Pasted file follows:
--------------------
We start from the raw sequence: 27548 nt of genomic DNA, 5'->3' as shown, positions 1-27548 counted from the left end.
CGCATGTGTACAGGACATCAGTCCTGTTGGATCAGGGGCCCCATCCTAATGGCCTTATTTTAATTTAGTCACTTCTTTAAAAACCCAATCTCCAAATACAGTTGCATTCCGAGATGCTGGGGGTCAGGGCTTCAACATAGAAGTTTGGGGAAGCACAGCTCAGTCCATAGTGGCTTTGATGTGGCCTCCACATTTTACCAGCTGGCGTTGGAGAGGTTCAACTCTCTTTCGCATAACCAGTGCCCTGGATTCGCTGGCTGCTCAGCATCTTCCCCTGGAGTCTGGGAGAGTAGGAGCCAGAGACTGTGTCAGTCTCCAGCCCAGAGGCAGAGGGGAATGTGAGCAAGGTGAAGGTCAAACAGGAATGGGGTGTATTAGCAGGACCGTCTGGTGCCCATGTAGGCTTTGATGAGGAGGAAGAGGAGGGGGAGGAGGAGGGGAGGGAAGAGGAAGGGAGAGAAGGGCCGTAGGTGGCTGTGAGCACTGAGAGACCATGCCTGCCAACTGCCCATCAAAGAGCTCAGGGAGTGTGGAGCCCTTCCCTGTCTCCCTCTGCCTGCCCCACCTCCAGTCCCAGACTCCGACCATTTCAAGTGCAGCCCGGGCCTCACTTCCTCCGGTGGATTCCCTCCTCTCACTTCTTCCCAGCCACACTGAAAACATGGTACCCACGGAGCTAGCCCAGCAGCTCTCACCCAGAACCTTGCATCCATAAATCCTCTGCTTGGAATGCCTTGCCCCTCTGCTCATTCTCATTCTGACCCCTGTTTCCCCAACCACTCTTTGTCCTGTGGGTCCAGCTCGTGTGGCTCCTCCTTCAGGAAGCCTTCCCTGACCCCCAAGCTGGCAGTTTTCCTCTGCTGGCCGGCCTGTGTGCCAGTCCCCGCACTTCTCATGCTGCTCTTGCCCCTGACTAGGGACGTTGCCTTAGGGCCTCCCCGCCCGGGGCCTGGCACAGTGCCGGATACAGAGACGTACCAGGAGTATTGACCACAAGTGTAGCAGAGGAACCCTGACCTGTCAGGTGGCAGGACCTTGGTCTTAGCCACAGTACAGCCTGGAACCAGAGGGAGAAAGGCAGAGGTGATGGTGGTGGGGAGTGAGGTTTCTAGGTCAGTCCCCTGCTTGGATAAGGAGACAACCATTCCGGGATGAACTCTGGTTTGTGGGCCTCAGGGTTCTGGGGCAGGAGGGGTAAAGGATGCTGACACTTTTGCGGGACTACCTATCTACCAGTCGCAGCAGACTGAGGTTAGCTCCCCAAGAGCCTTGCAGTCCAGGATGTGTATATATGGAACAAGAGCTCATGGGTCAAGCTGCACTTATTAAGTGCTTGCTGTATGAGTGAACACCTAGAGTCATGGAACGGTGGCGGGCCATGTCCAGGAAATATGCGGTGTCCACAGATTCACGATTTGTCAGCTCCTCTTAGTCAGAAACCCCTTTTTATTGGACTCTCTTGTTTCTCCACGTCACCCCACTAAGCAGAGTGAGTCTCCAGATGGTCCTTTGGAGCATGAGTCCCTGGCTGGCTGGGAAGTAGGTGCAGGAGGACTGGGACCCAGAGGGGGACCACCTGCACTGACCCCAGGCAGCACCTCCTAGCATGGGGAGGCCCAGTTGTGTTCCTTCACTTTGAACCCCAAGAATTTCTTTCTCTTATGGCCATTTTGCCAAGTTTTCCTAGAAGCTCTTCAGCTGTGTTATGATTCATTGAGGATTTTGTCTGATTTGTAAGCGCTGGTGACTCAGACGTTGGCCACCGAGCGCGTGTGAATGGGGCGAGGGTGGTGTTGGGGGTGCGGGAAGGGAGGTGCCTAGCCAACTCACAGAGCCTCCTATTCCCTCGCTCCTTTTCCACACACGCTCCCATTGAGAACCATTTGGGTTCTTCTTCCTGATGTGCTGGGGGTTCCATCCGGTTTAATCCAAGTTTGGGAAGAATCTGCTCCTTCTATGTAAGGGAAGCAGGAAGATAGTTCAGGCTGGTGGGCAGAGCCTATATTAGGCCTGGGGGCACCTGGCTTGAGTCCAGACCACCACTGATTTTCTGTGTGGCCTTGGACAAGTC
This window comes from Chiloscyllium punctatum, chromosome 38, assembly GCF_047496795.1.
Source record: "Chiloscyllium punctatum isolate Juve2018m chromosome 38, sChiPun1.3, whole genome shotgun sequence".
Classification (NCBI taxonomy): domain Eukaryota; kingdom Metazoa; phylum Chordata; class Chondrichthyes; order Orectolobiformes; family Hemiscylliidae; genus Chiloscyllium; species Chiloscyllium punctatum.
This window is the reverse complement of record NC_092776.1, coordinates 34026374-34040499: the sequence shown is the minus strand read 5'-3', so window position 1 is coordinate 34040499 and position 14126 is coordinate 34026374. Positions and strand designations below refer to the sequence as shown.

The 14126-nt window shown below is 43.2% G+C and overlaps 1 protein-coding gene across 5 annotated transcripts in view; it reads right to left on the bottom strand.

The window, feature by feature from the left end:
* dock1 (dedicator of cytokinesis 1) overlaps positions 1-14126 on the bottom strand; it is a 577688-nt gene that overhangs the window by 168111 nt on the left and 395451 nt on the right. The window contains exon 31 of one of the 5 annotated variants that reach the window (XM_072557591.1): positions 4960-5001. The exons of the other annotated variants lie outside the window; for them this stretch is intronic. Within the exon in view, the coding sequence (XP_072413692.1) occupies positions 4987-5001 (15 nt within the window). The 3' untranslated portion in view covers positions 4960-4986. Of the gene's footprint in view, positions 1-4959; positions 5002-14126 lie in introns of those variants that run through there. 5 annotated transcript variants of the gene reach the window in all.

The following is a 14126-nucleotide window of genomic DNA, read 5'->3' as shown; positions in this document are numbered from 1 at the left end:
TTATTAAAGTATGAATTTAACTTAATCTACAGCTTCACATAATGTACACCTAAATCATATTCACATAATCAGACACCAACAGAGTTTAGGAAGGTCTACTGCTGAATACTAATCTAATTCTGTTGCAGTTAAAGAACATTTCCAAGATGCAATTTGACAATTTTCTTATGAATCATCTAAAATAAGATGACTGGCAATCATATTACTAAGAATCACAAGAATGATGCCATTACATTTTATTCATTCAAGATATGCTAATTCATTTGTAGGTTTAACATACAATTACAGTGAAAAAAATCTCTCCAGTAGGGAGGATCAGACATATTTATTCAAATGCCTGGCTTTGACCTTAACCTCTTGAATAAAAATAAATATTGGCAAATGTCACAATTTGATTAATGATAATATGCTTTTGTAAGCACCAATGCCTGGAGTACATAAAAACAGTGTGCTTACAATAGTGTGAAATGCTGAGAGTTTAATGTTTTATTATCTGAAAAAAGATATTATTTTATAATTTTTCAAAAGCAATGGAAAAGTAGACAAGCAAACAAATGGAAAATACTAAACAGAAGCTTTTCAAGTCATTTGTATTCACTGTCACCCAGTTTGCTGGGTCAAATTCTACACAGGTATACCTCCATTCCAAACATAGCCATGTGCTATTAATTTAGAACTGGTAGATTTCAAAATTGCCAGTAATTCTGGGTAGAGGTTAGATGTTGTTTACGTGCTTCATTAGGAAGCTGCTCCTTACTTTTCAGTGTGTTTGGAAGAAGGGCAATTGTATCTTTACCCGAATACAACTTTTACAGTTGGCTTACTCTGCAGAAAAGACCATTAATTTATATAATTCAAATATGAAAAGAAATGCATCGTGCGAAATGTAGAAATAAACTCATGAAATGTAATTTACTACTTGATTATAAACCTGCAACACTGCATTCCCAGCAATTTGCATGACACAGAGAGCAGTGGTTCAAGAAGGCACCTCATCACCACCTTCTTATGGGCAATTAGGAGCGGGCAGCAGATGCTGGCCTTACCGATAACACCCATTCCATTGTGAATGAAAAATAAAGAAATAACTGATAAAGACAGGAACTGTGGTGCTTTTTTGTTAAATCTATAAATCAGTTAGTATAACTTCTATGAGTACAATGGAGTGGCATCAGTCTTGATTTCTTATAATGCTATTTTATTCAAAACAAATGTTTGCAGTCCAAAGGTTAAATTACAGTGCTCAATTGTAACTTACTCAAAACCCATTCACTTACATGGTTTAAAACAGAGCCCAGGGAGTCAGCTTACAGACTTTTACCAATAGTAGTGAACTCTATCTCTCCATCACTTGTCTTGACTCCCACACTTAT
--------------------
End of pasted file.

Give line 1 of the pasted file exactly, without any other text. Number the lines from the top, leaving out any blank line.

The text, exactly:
We start from the raw sequence: 27548 nt of genomic DNA, 5'->3' as shown, positions 1-27548 counted from the left end.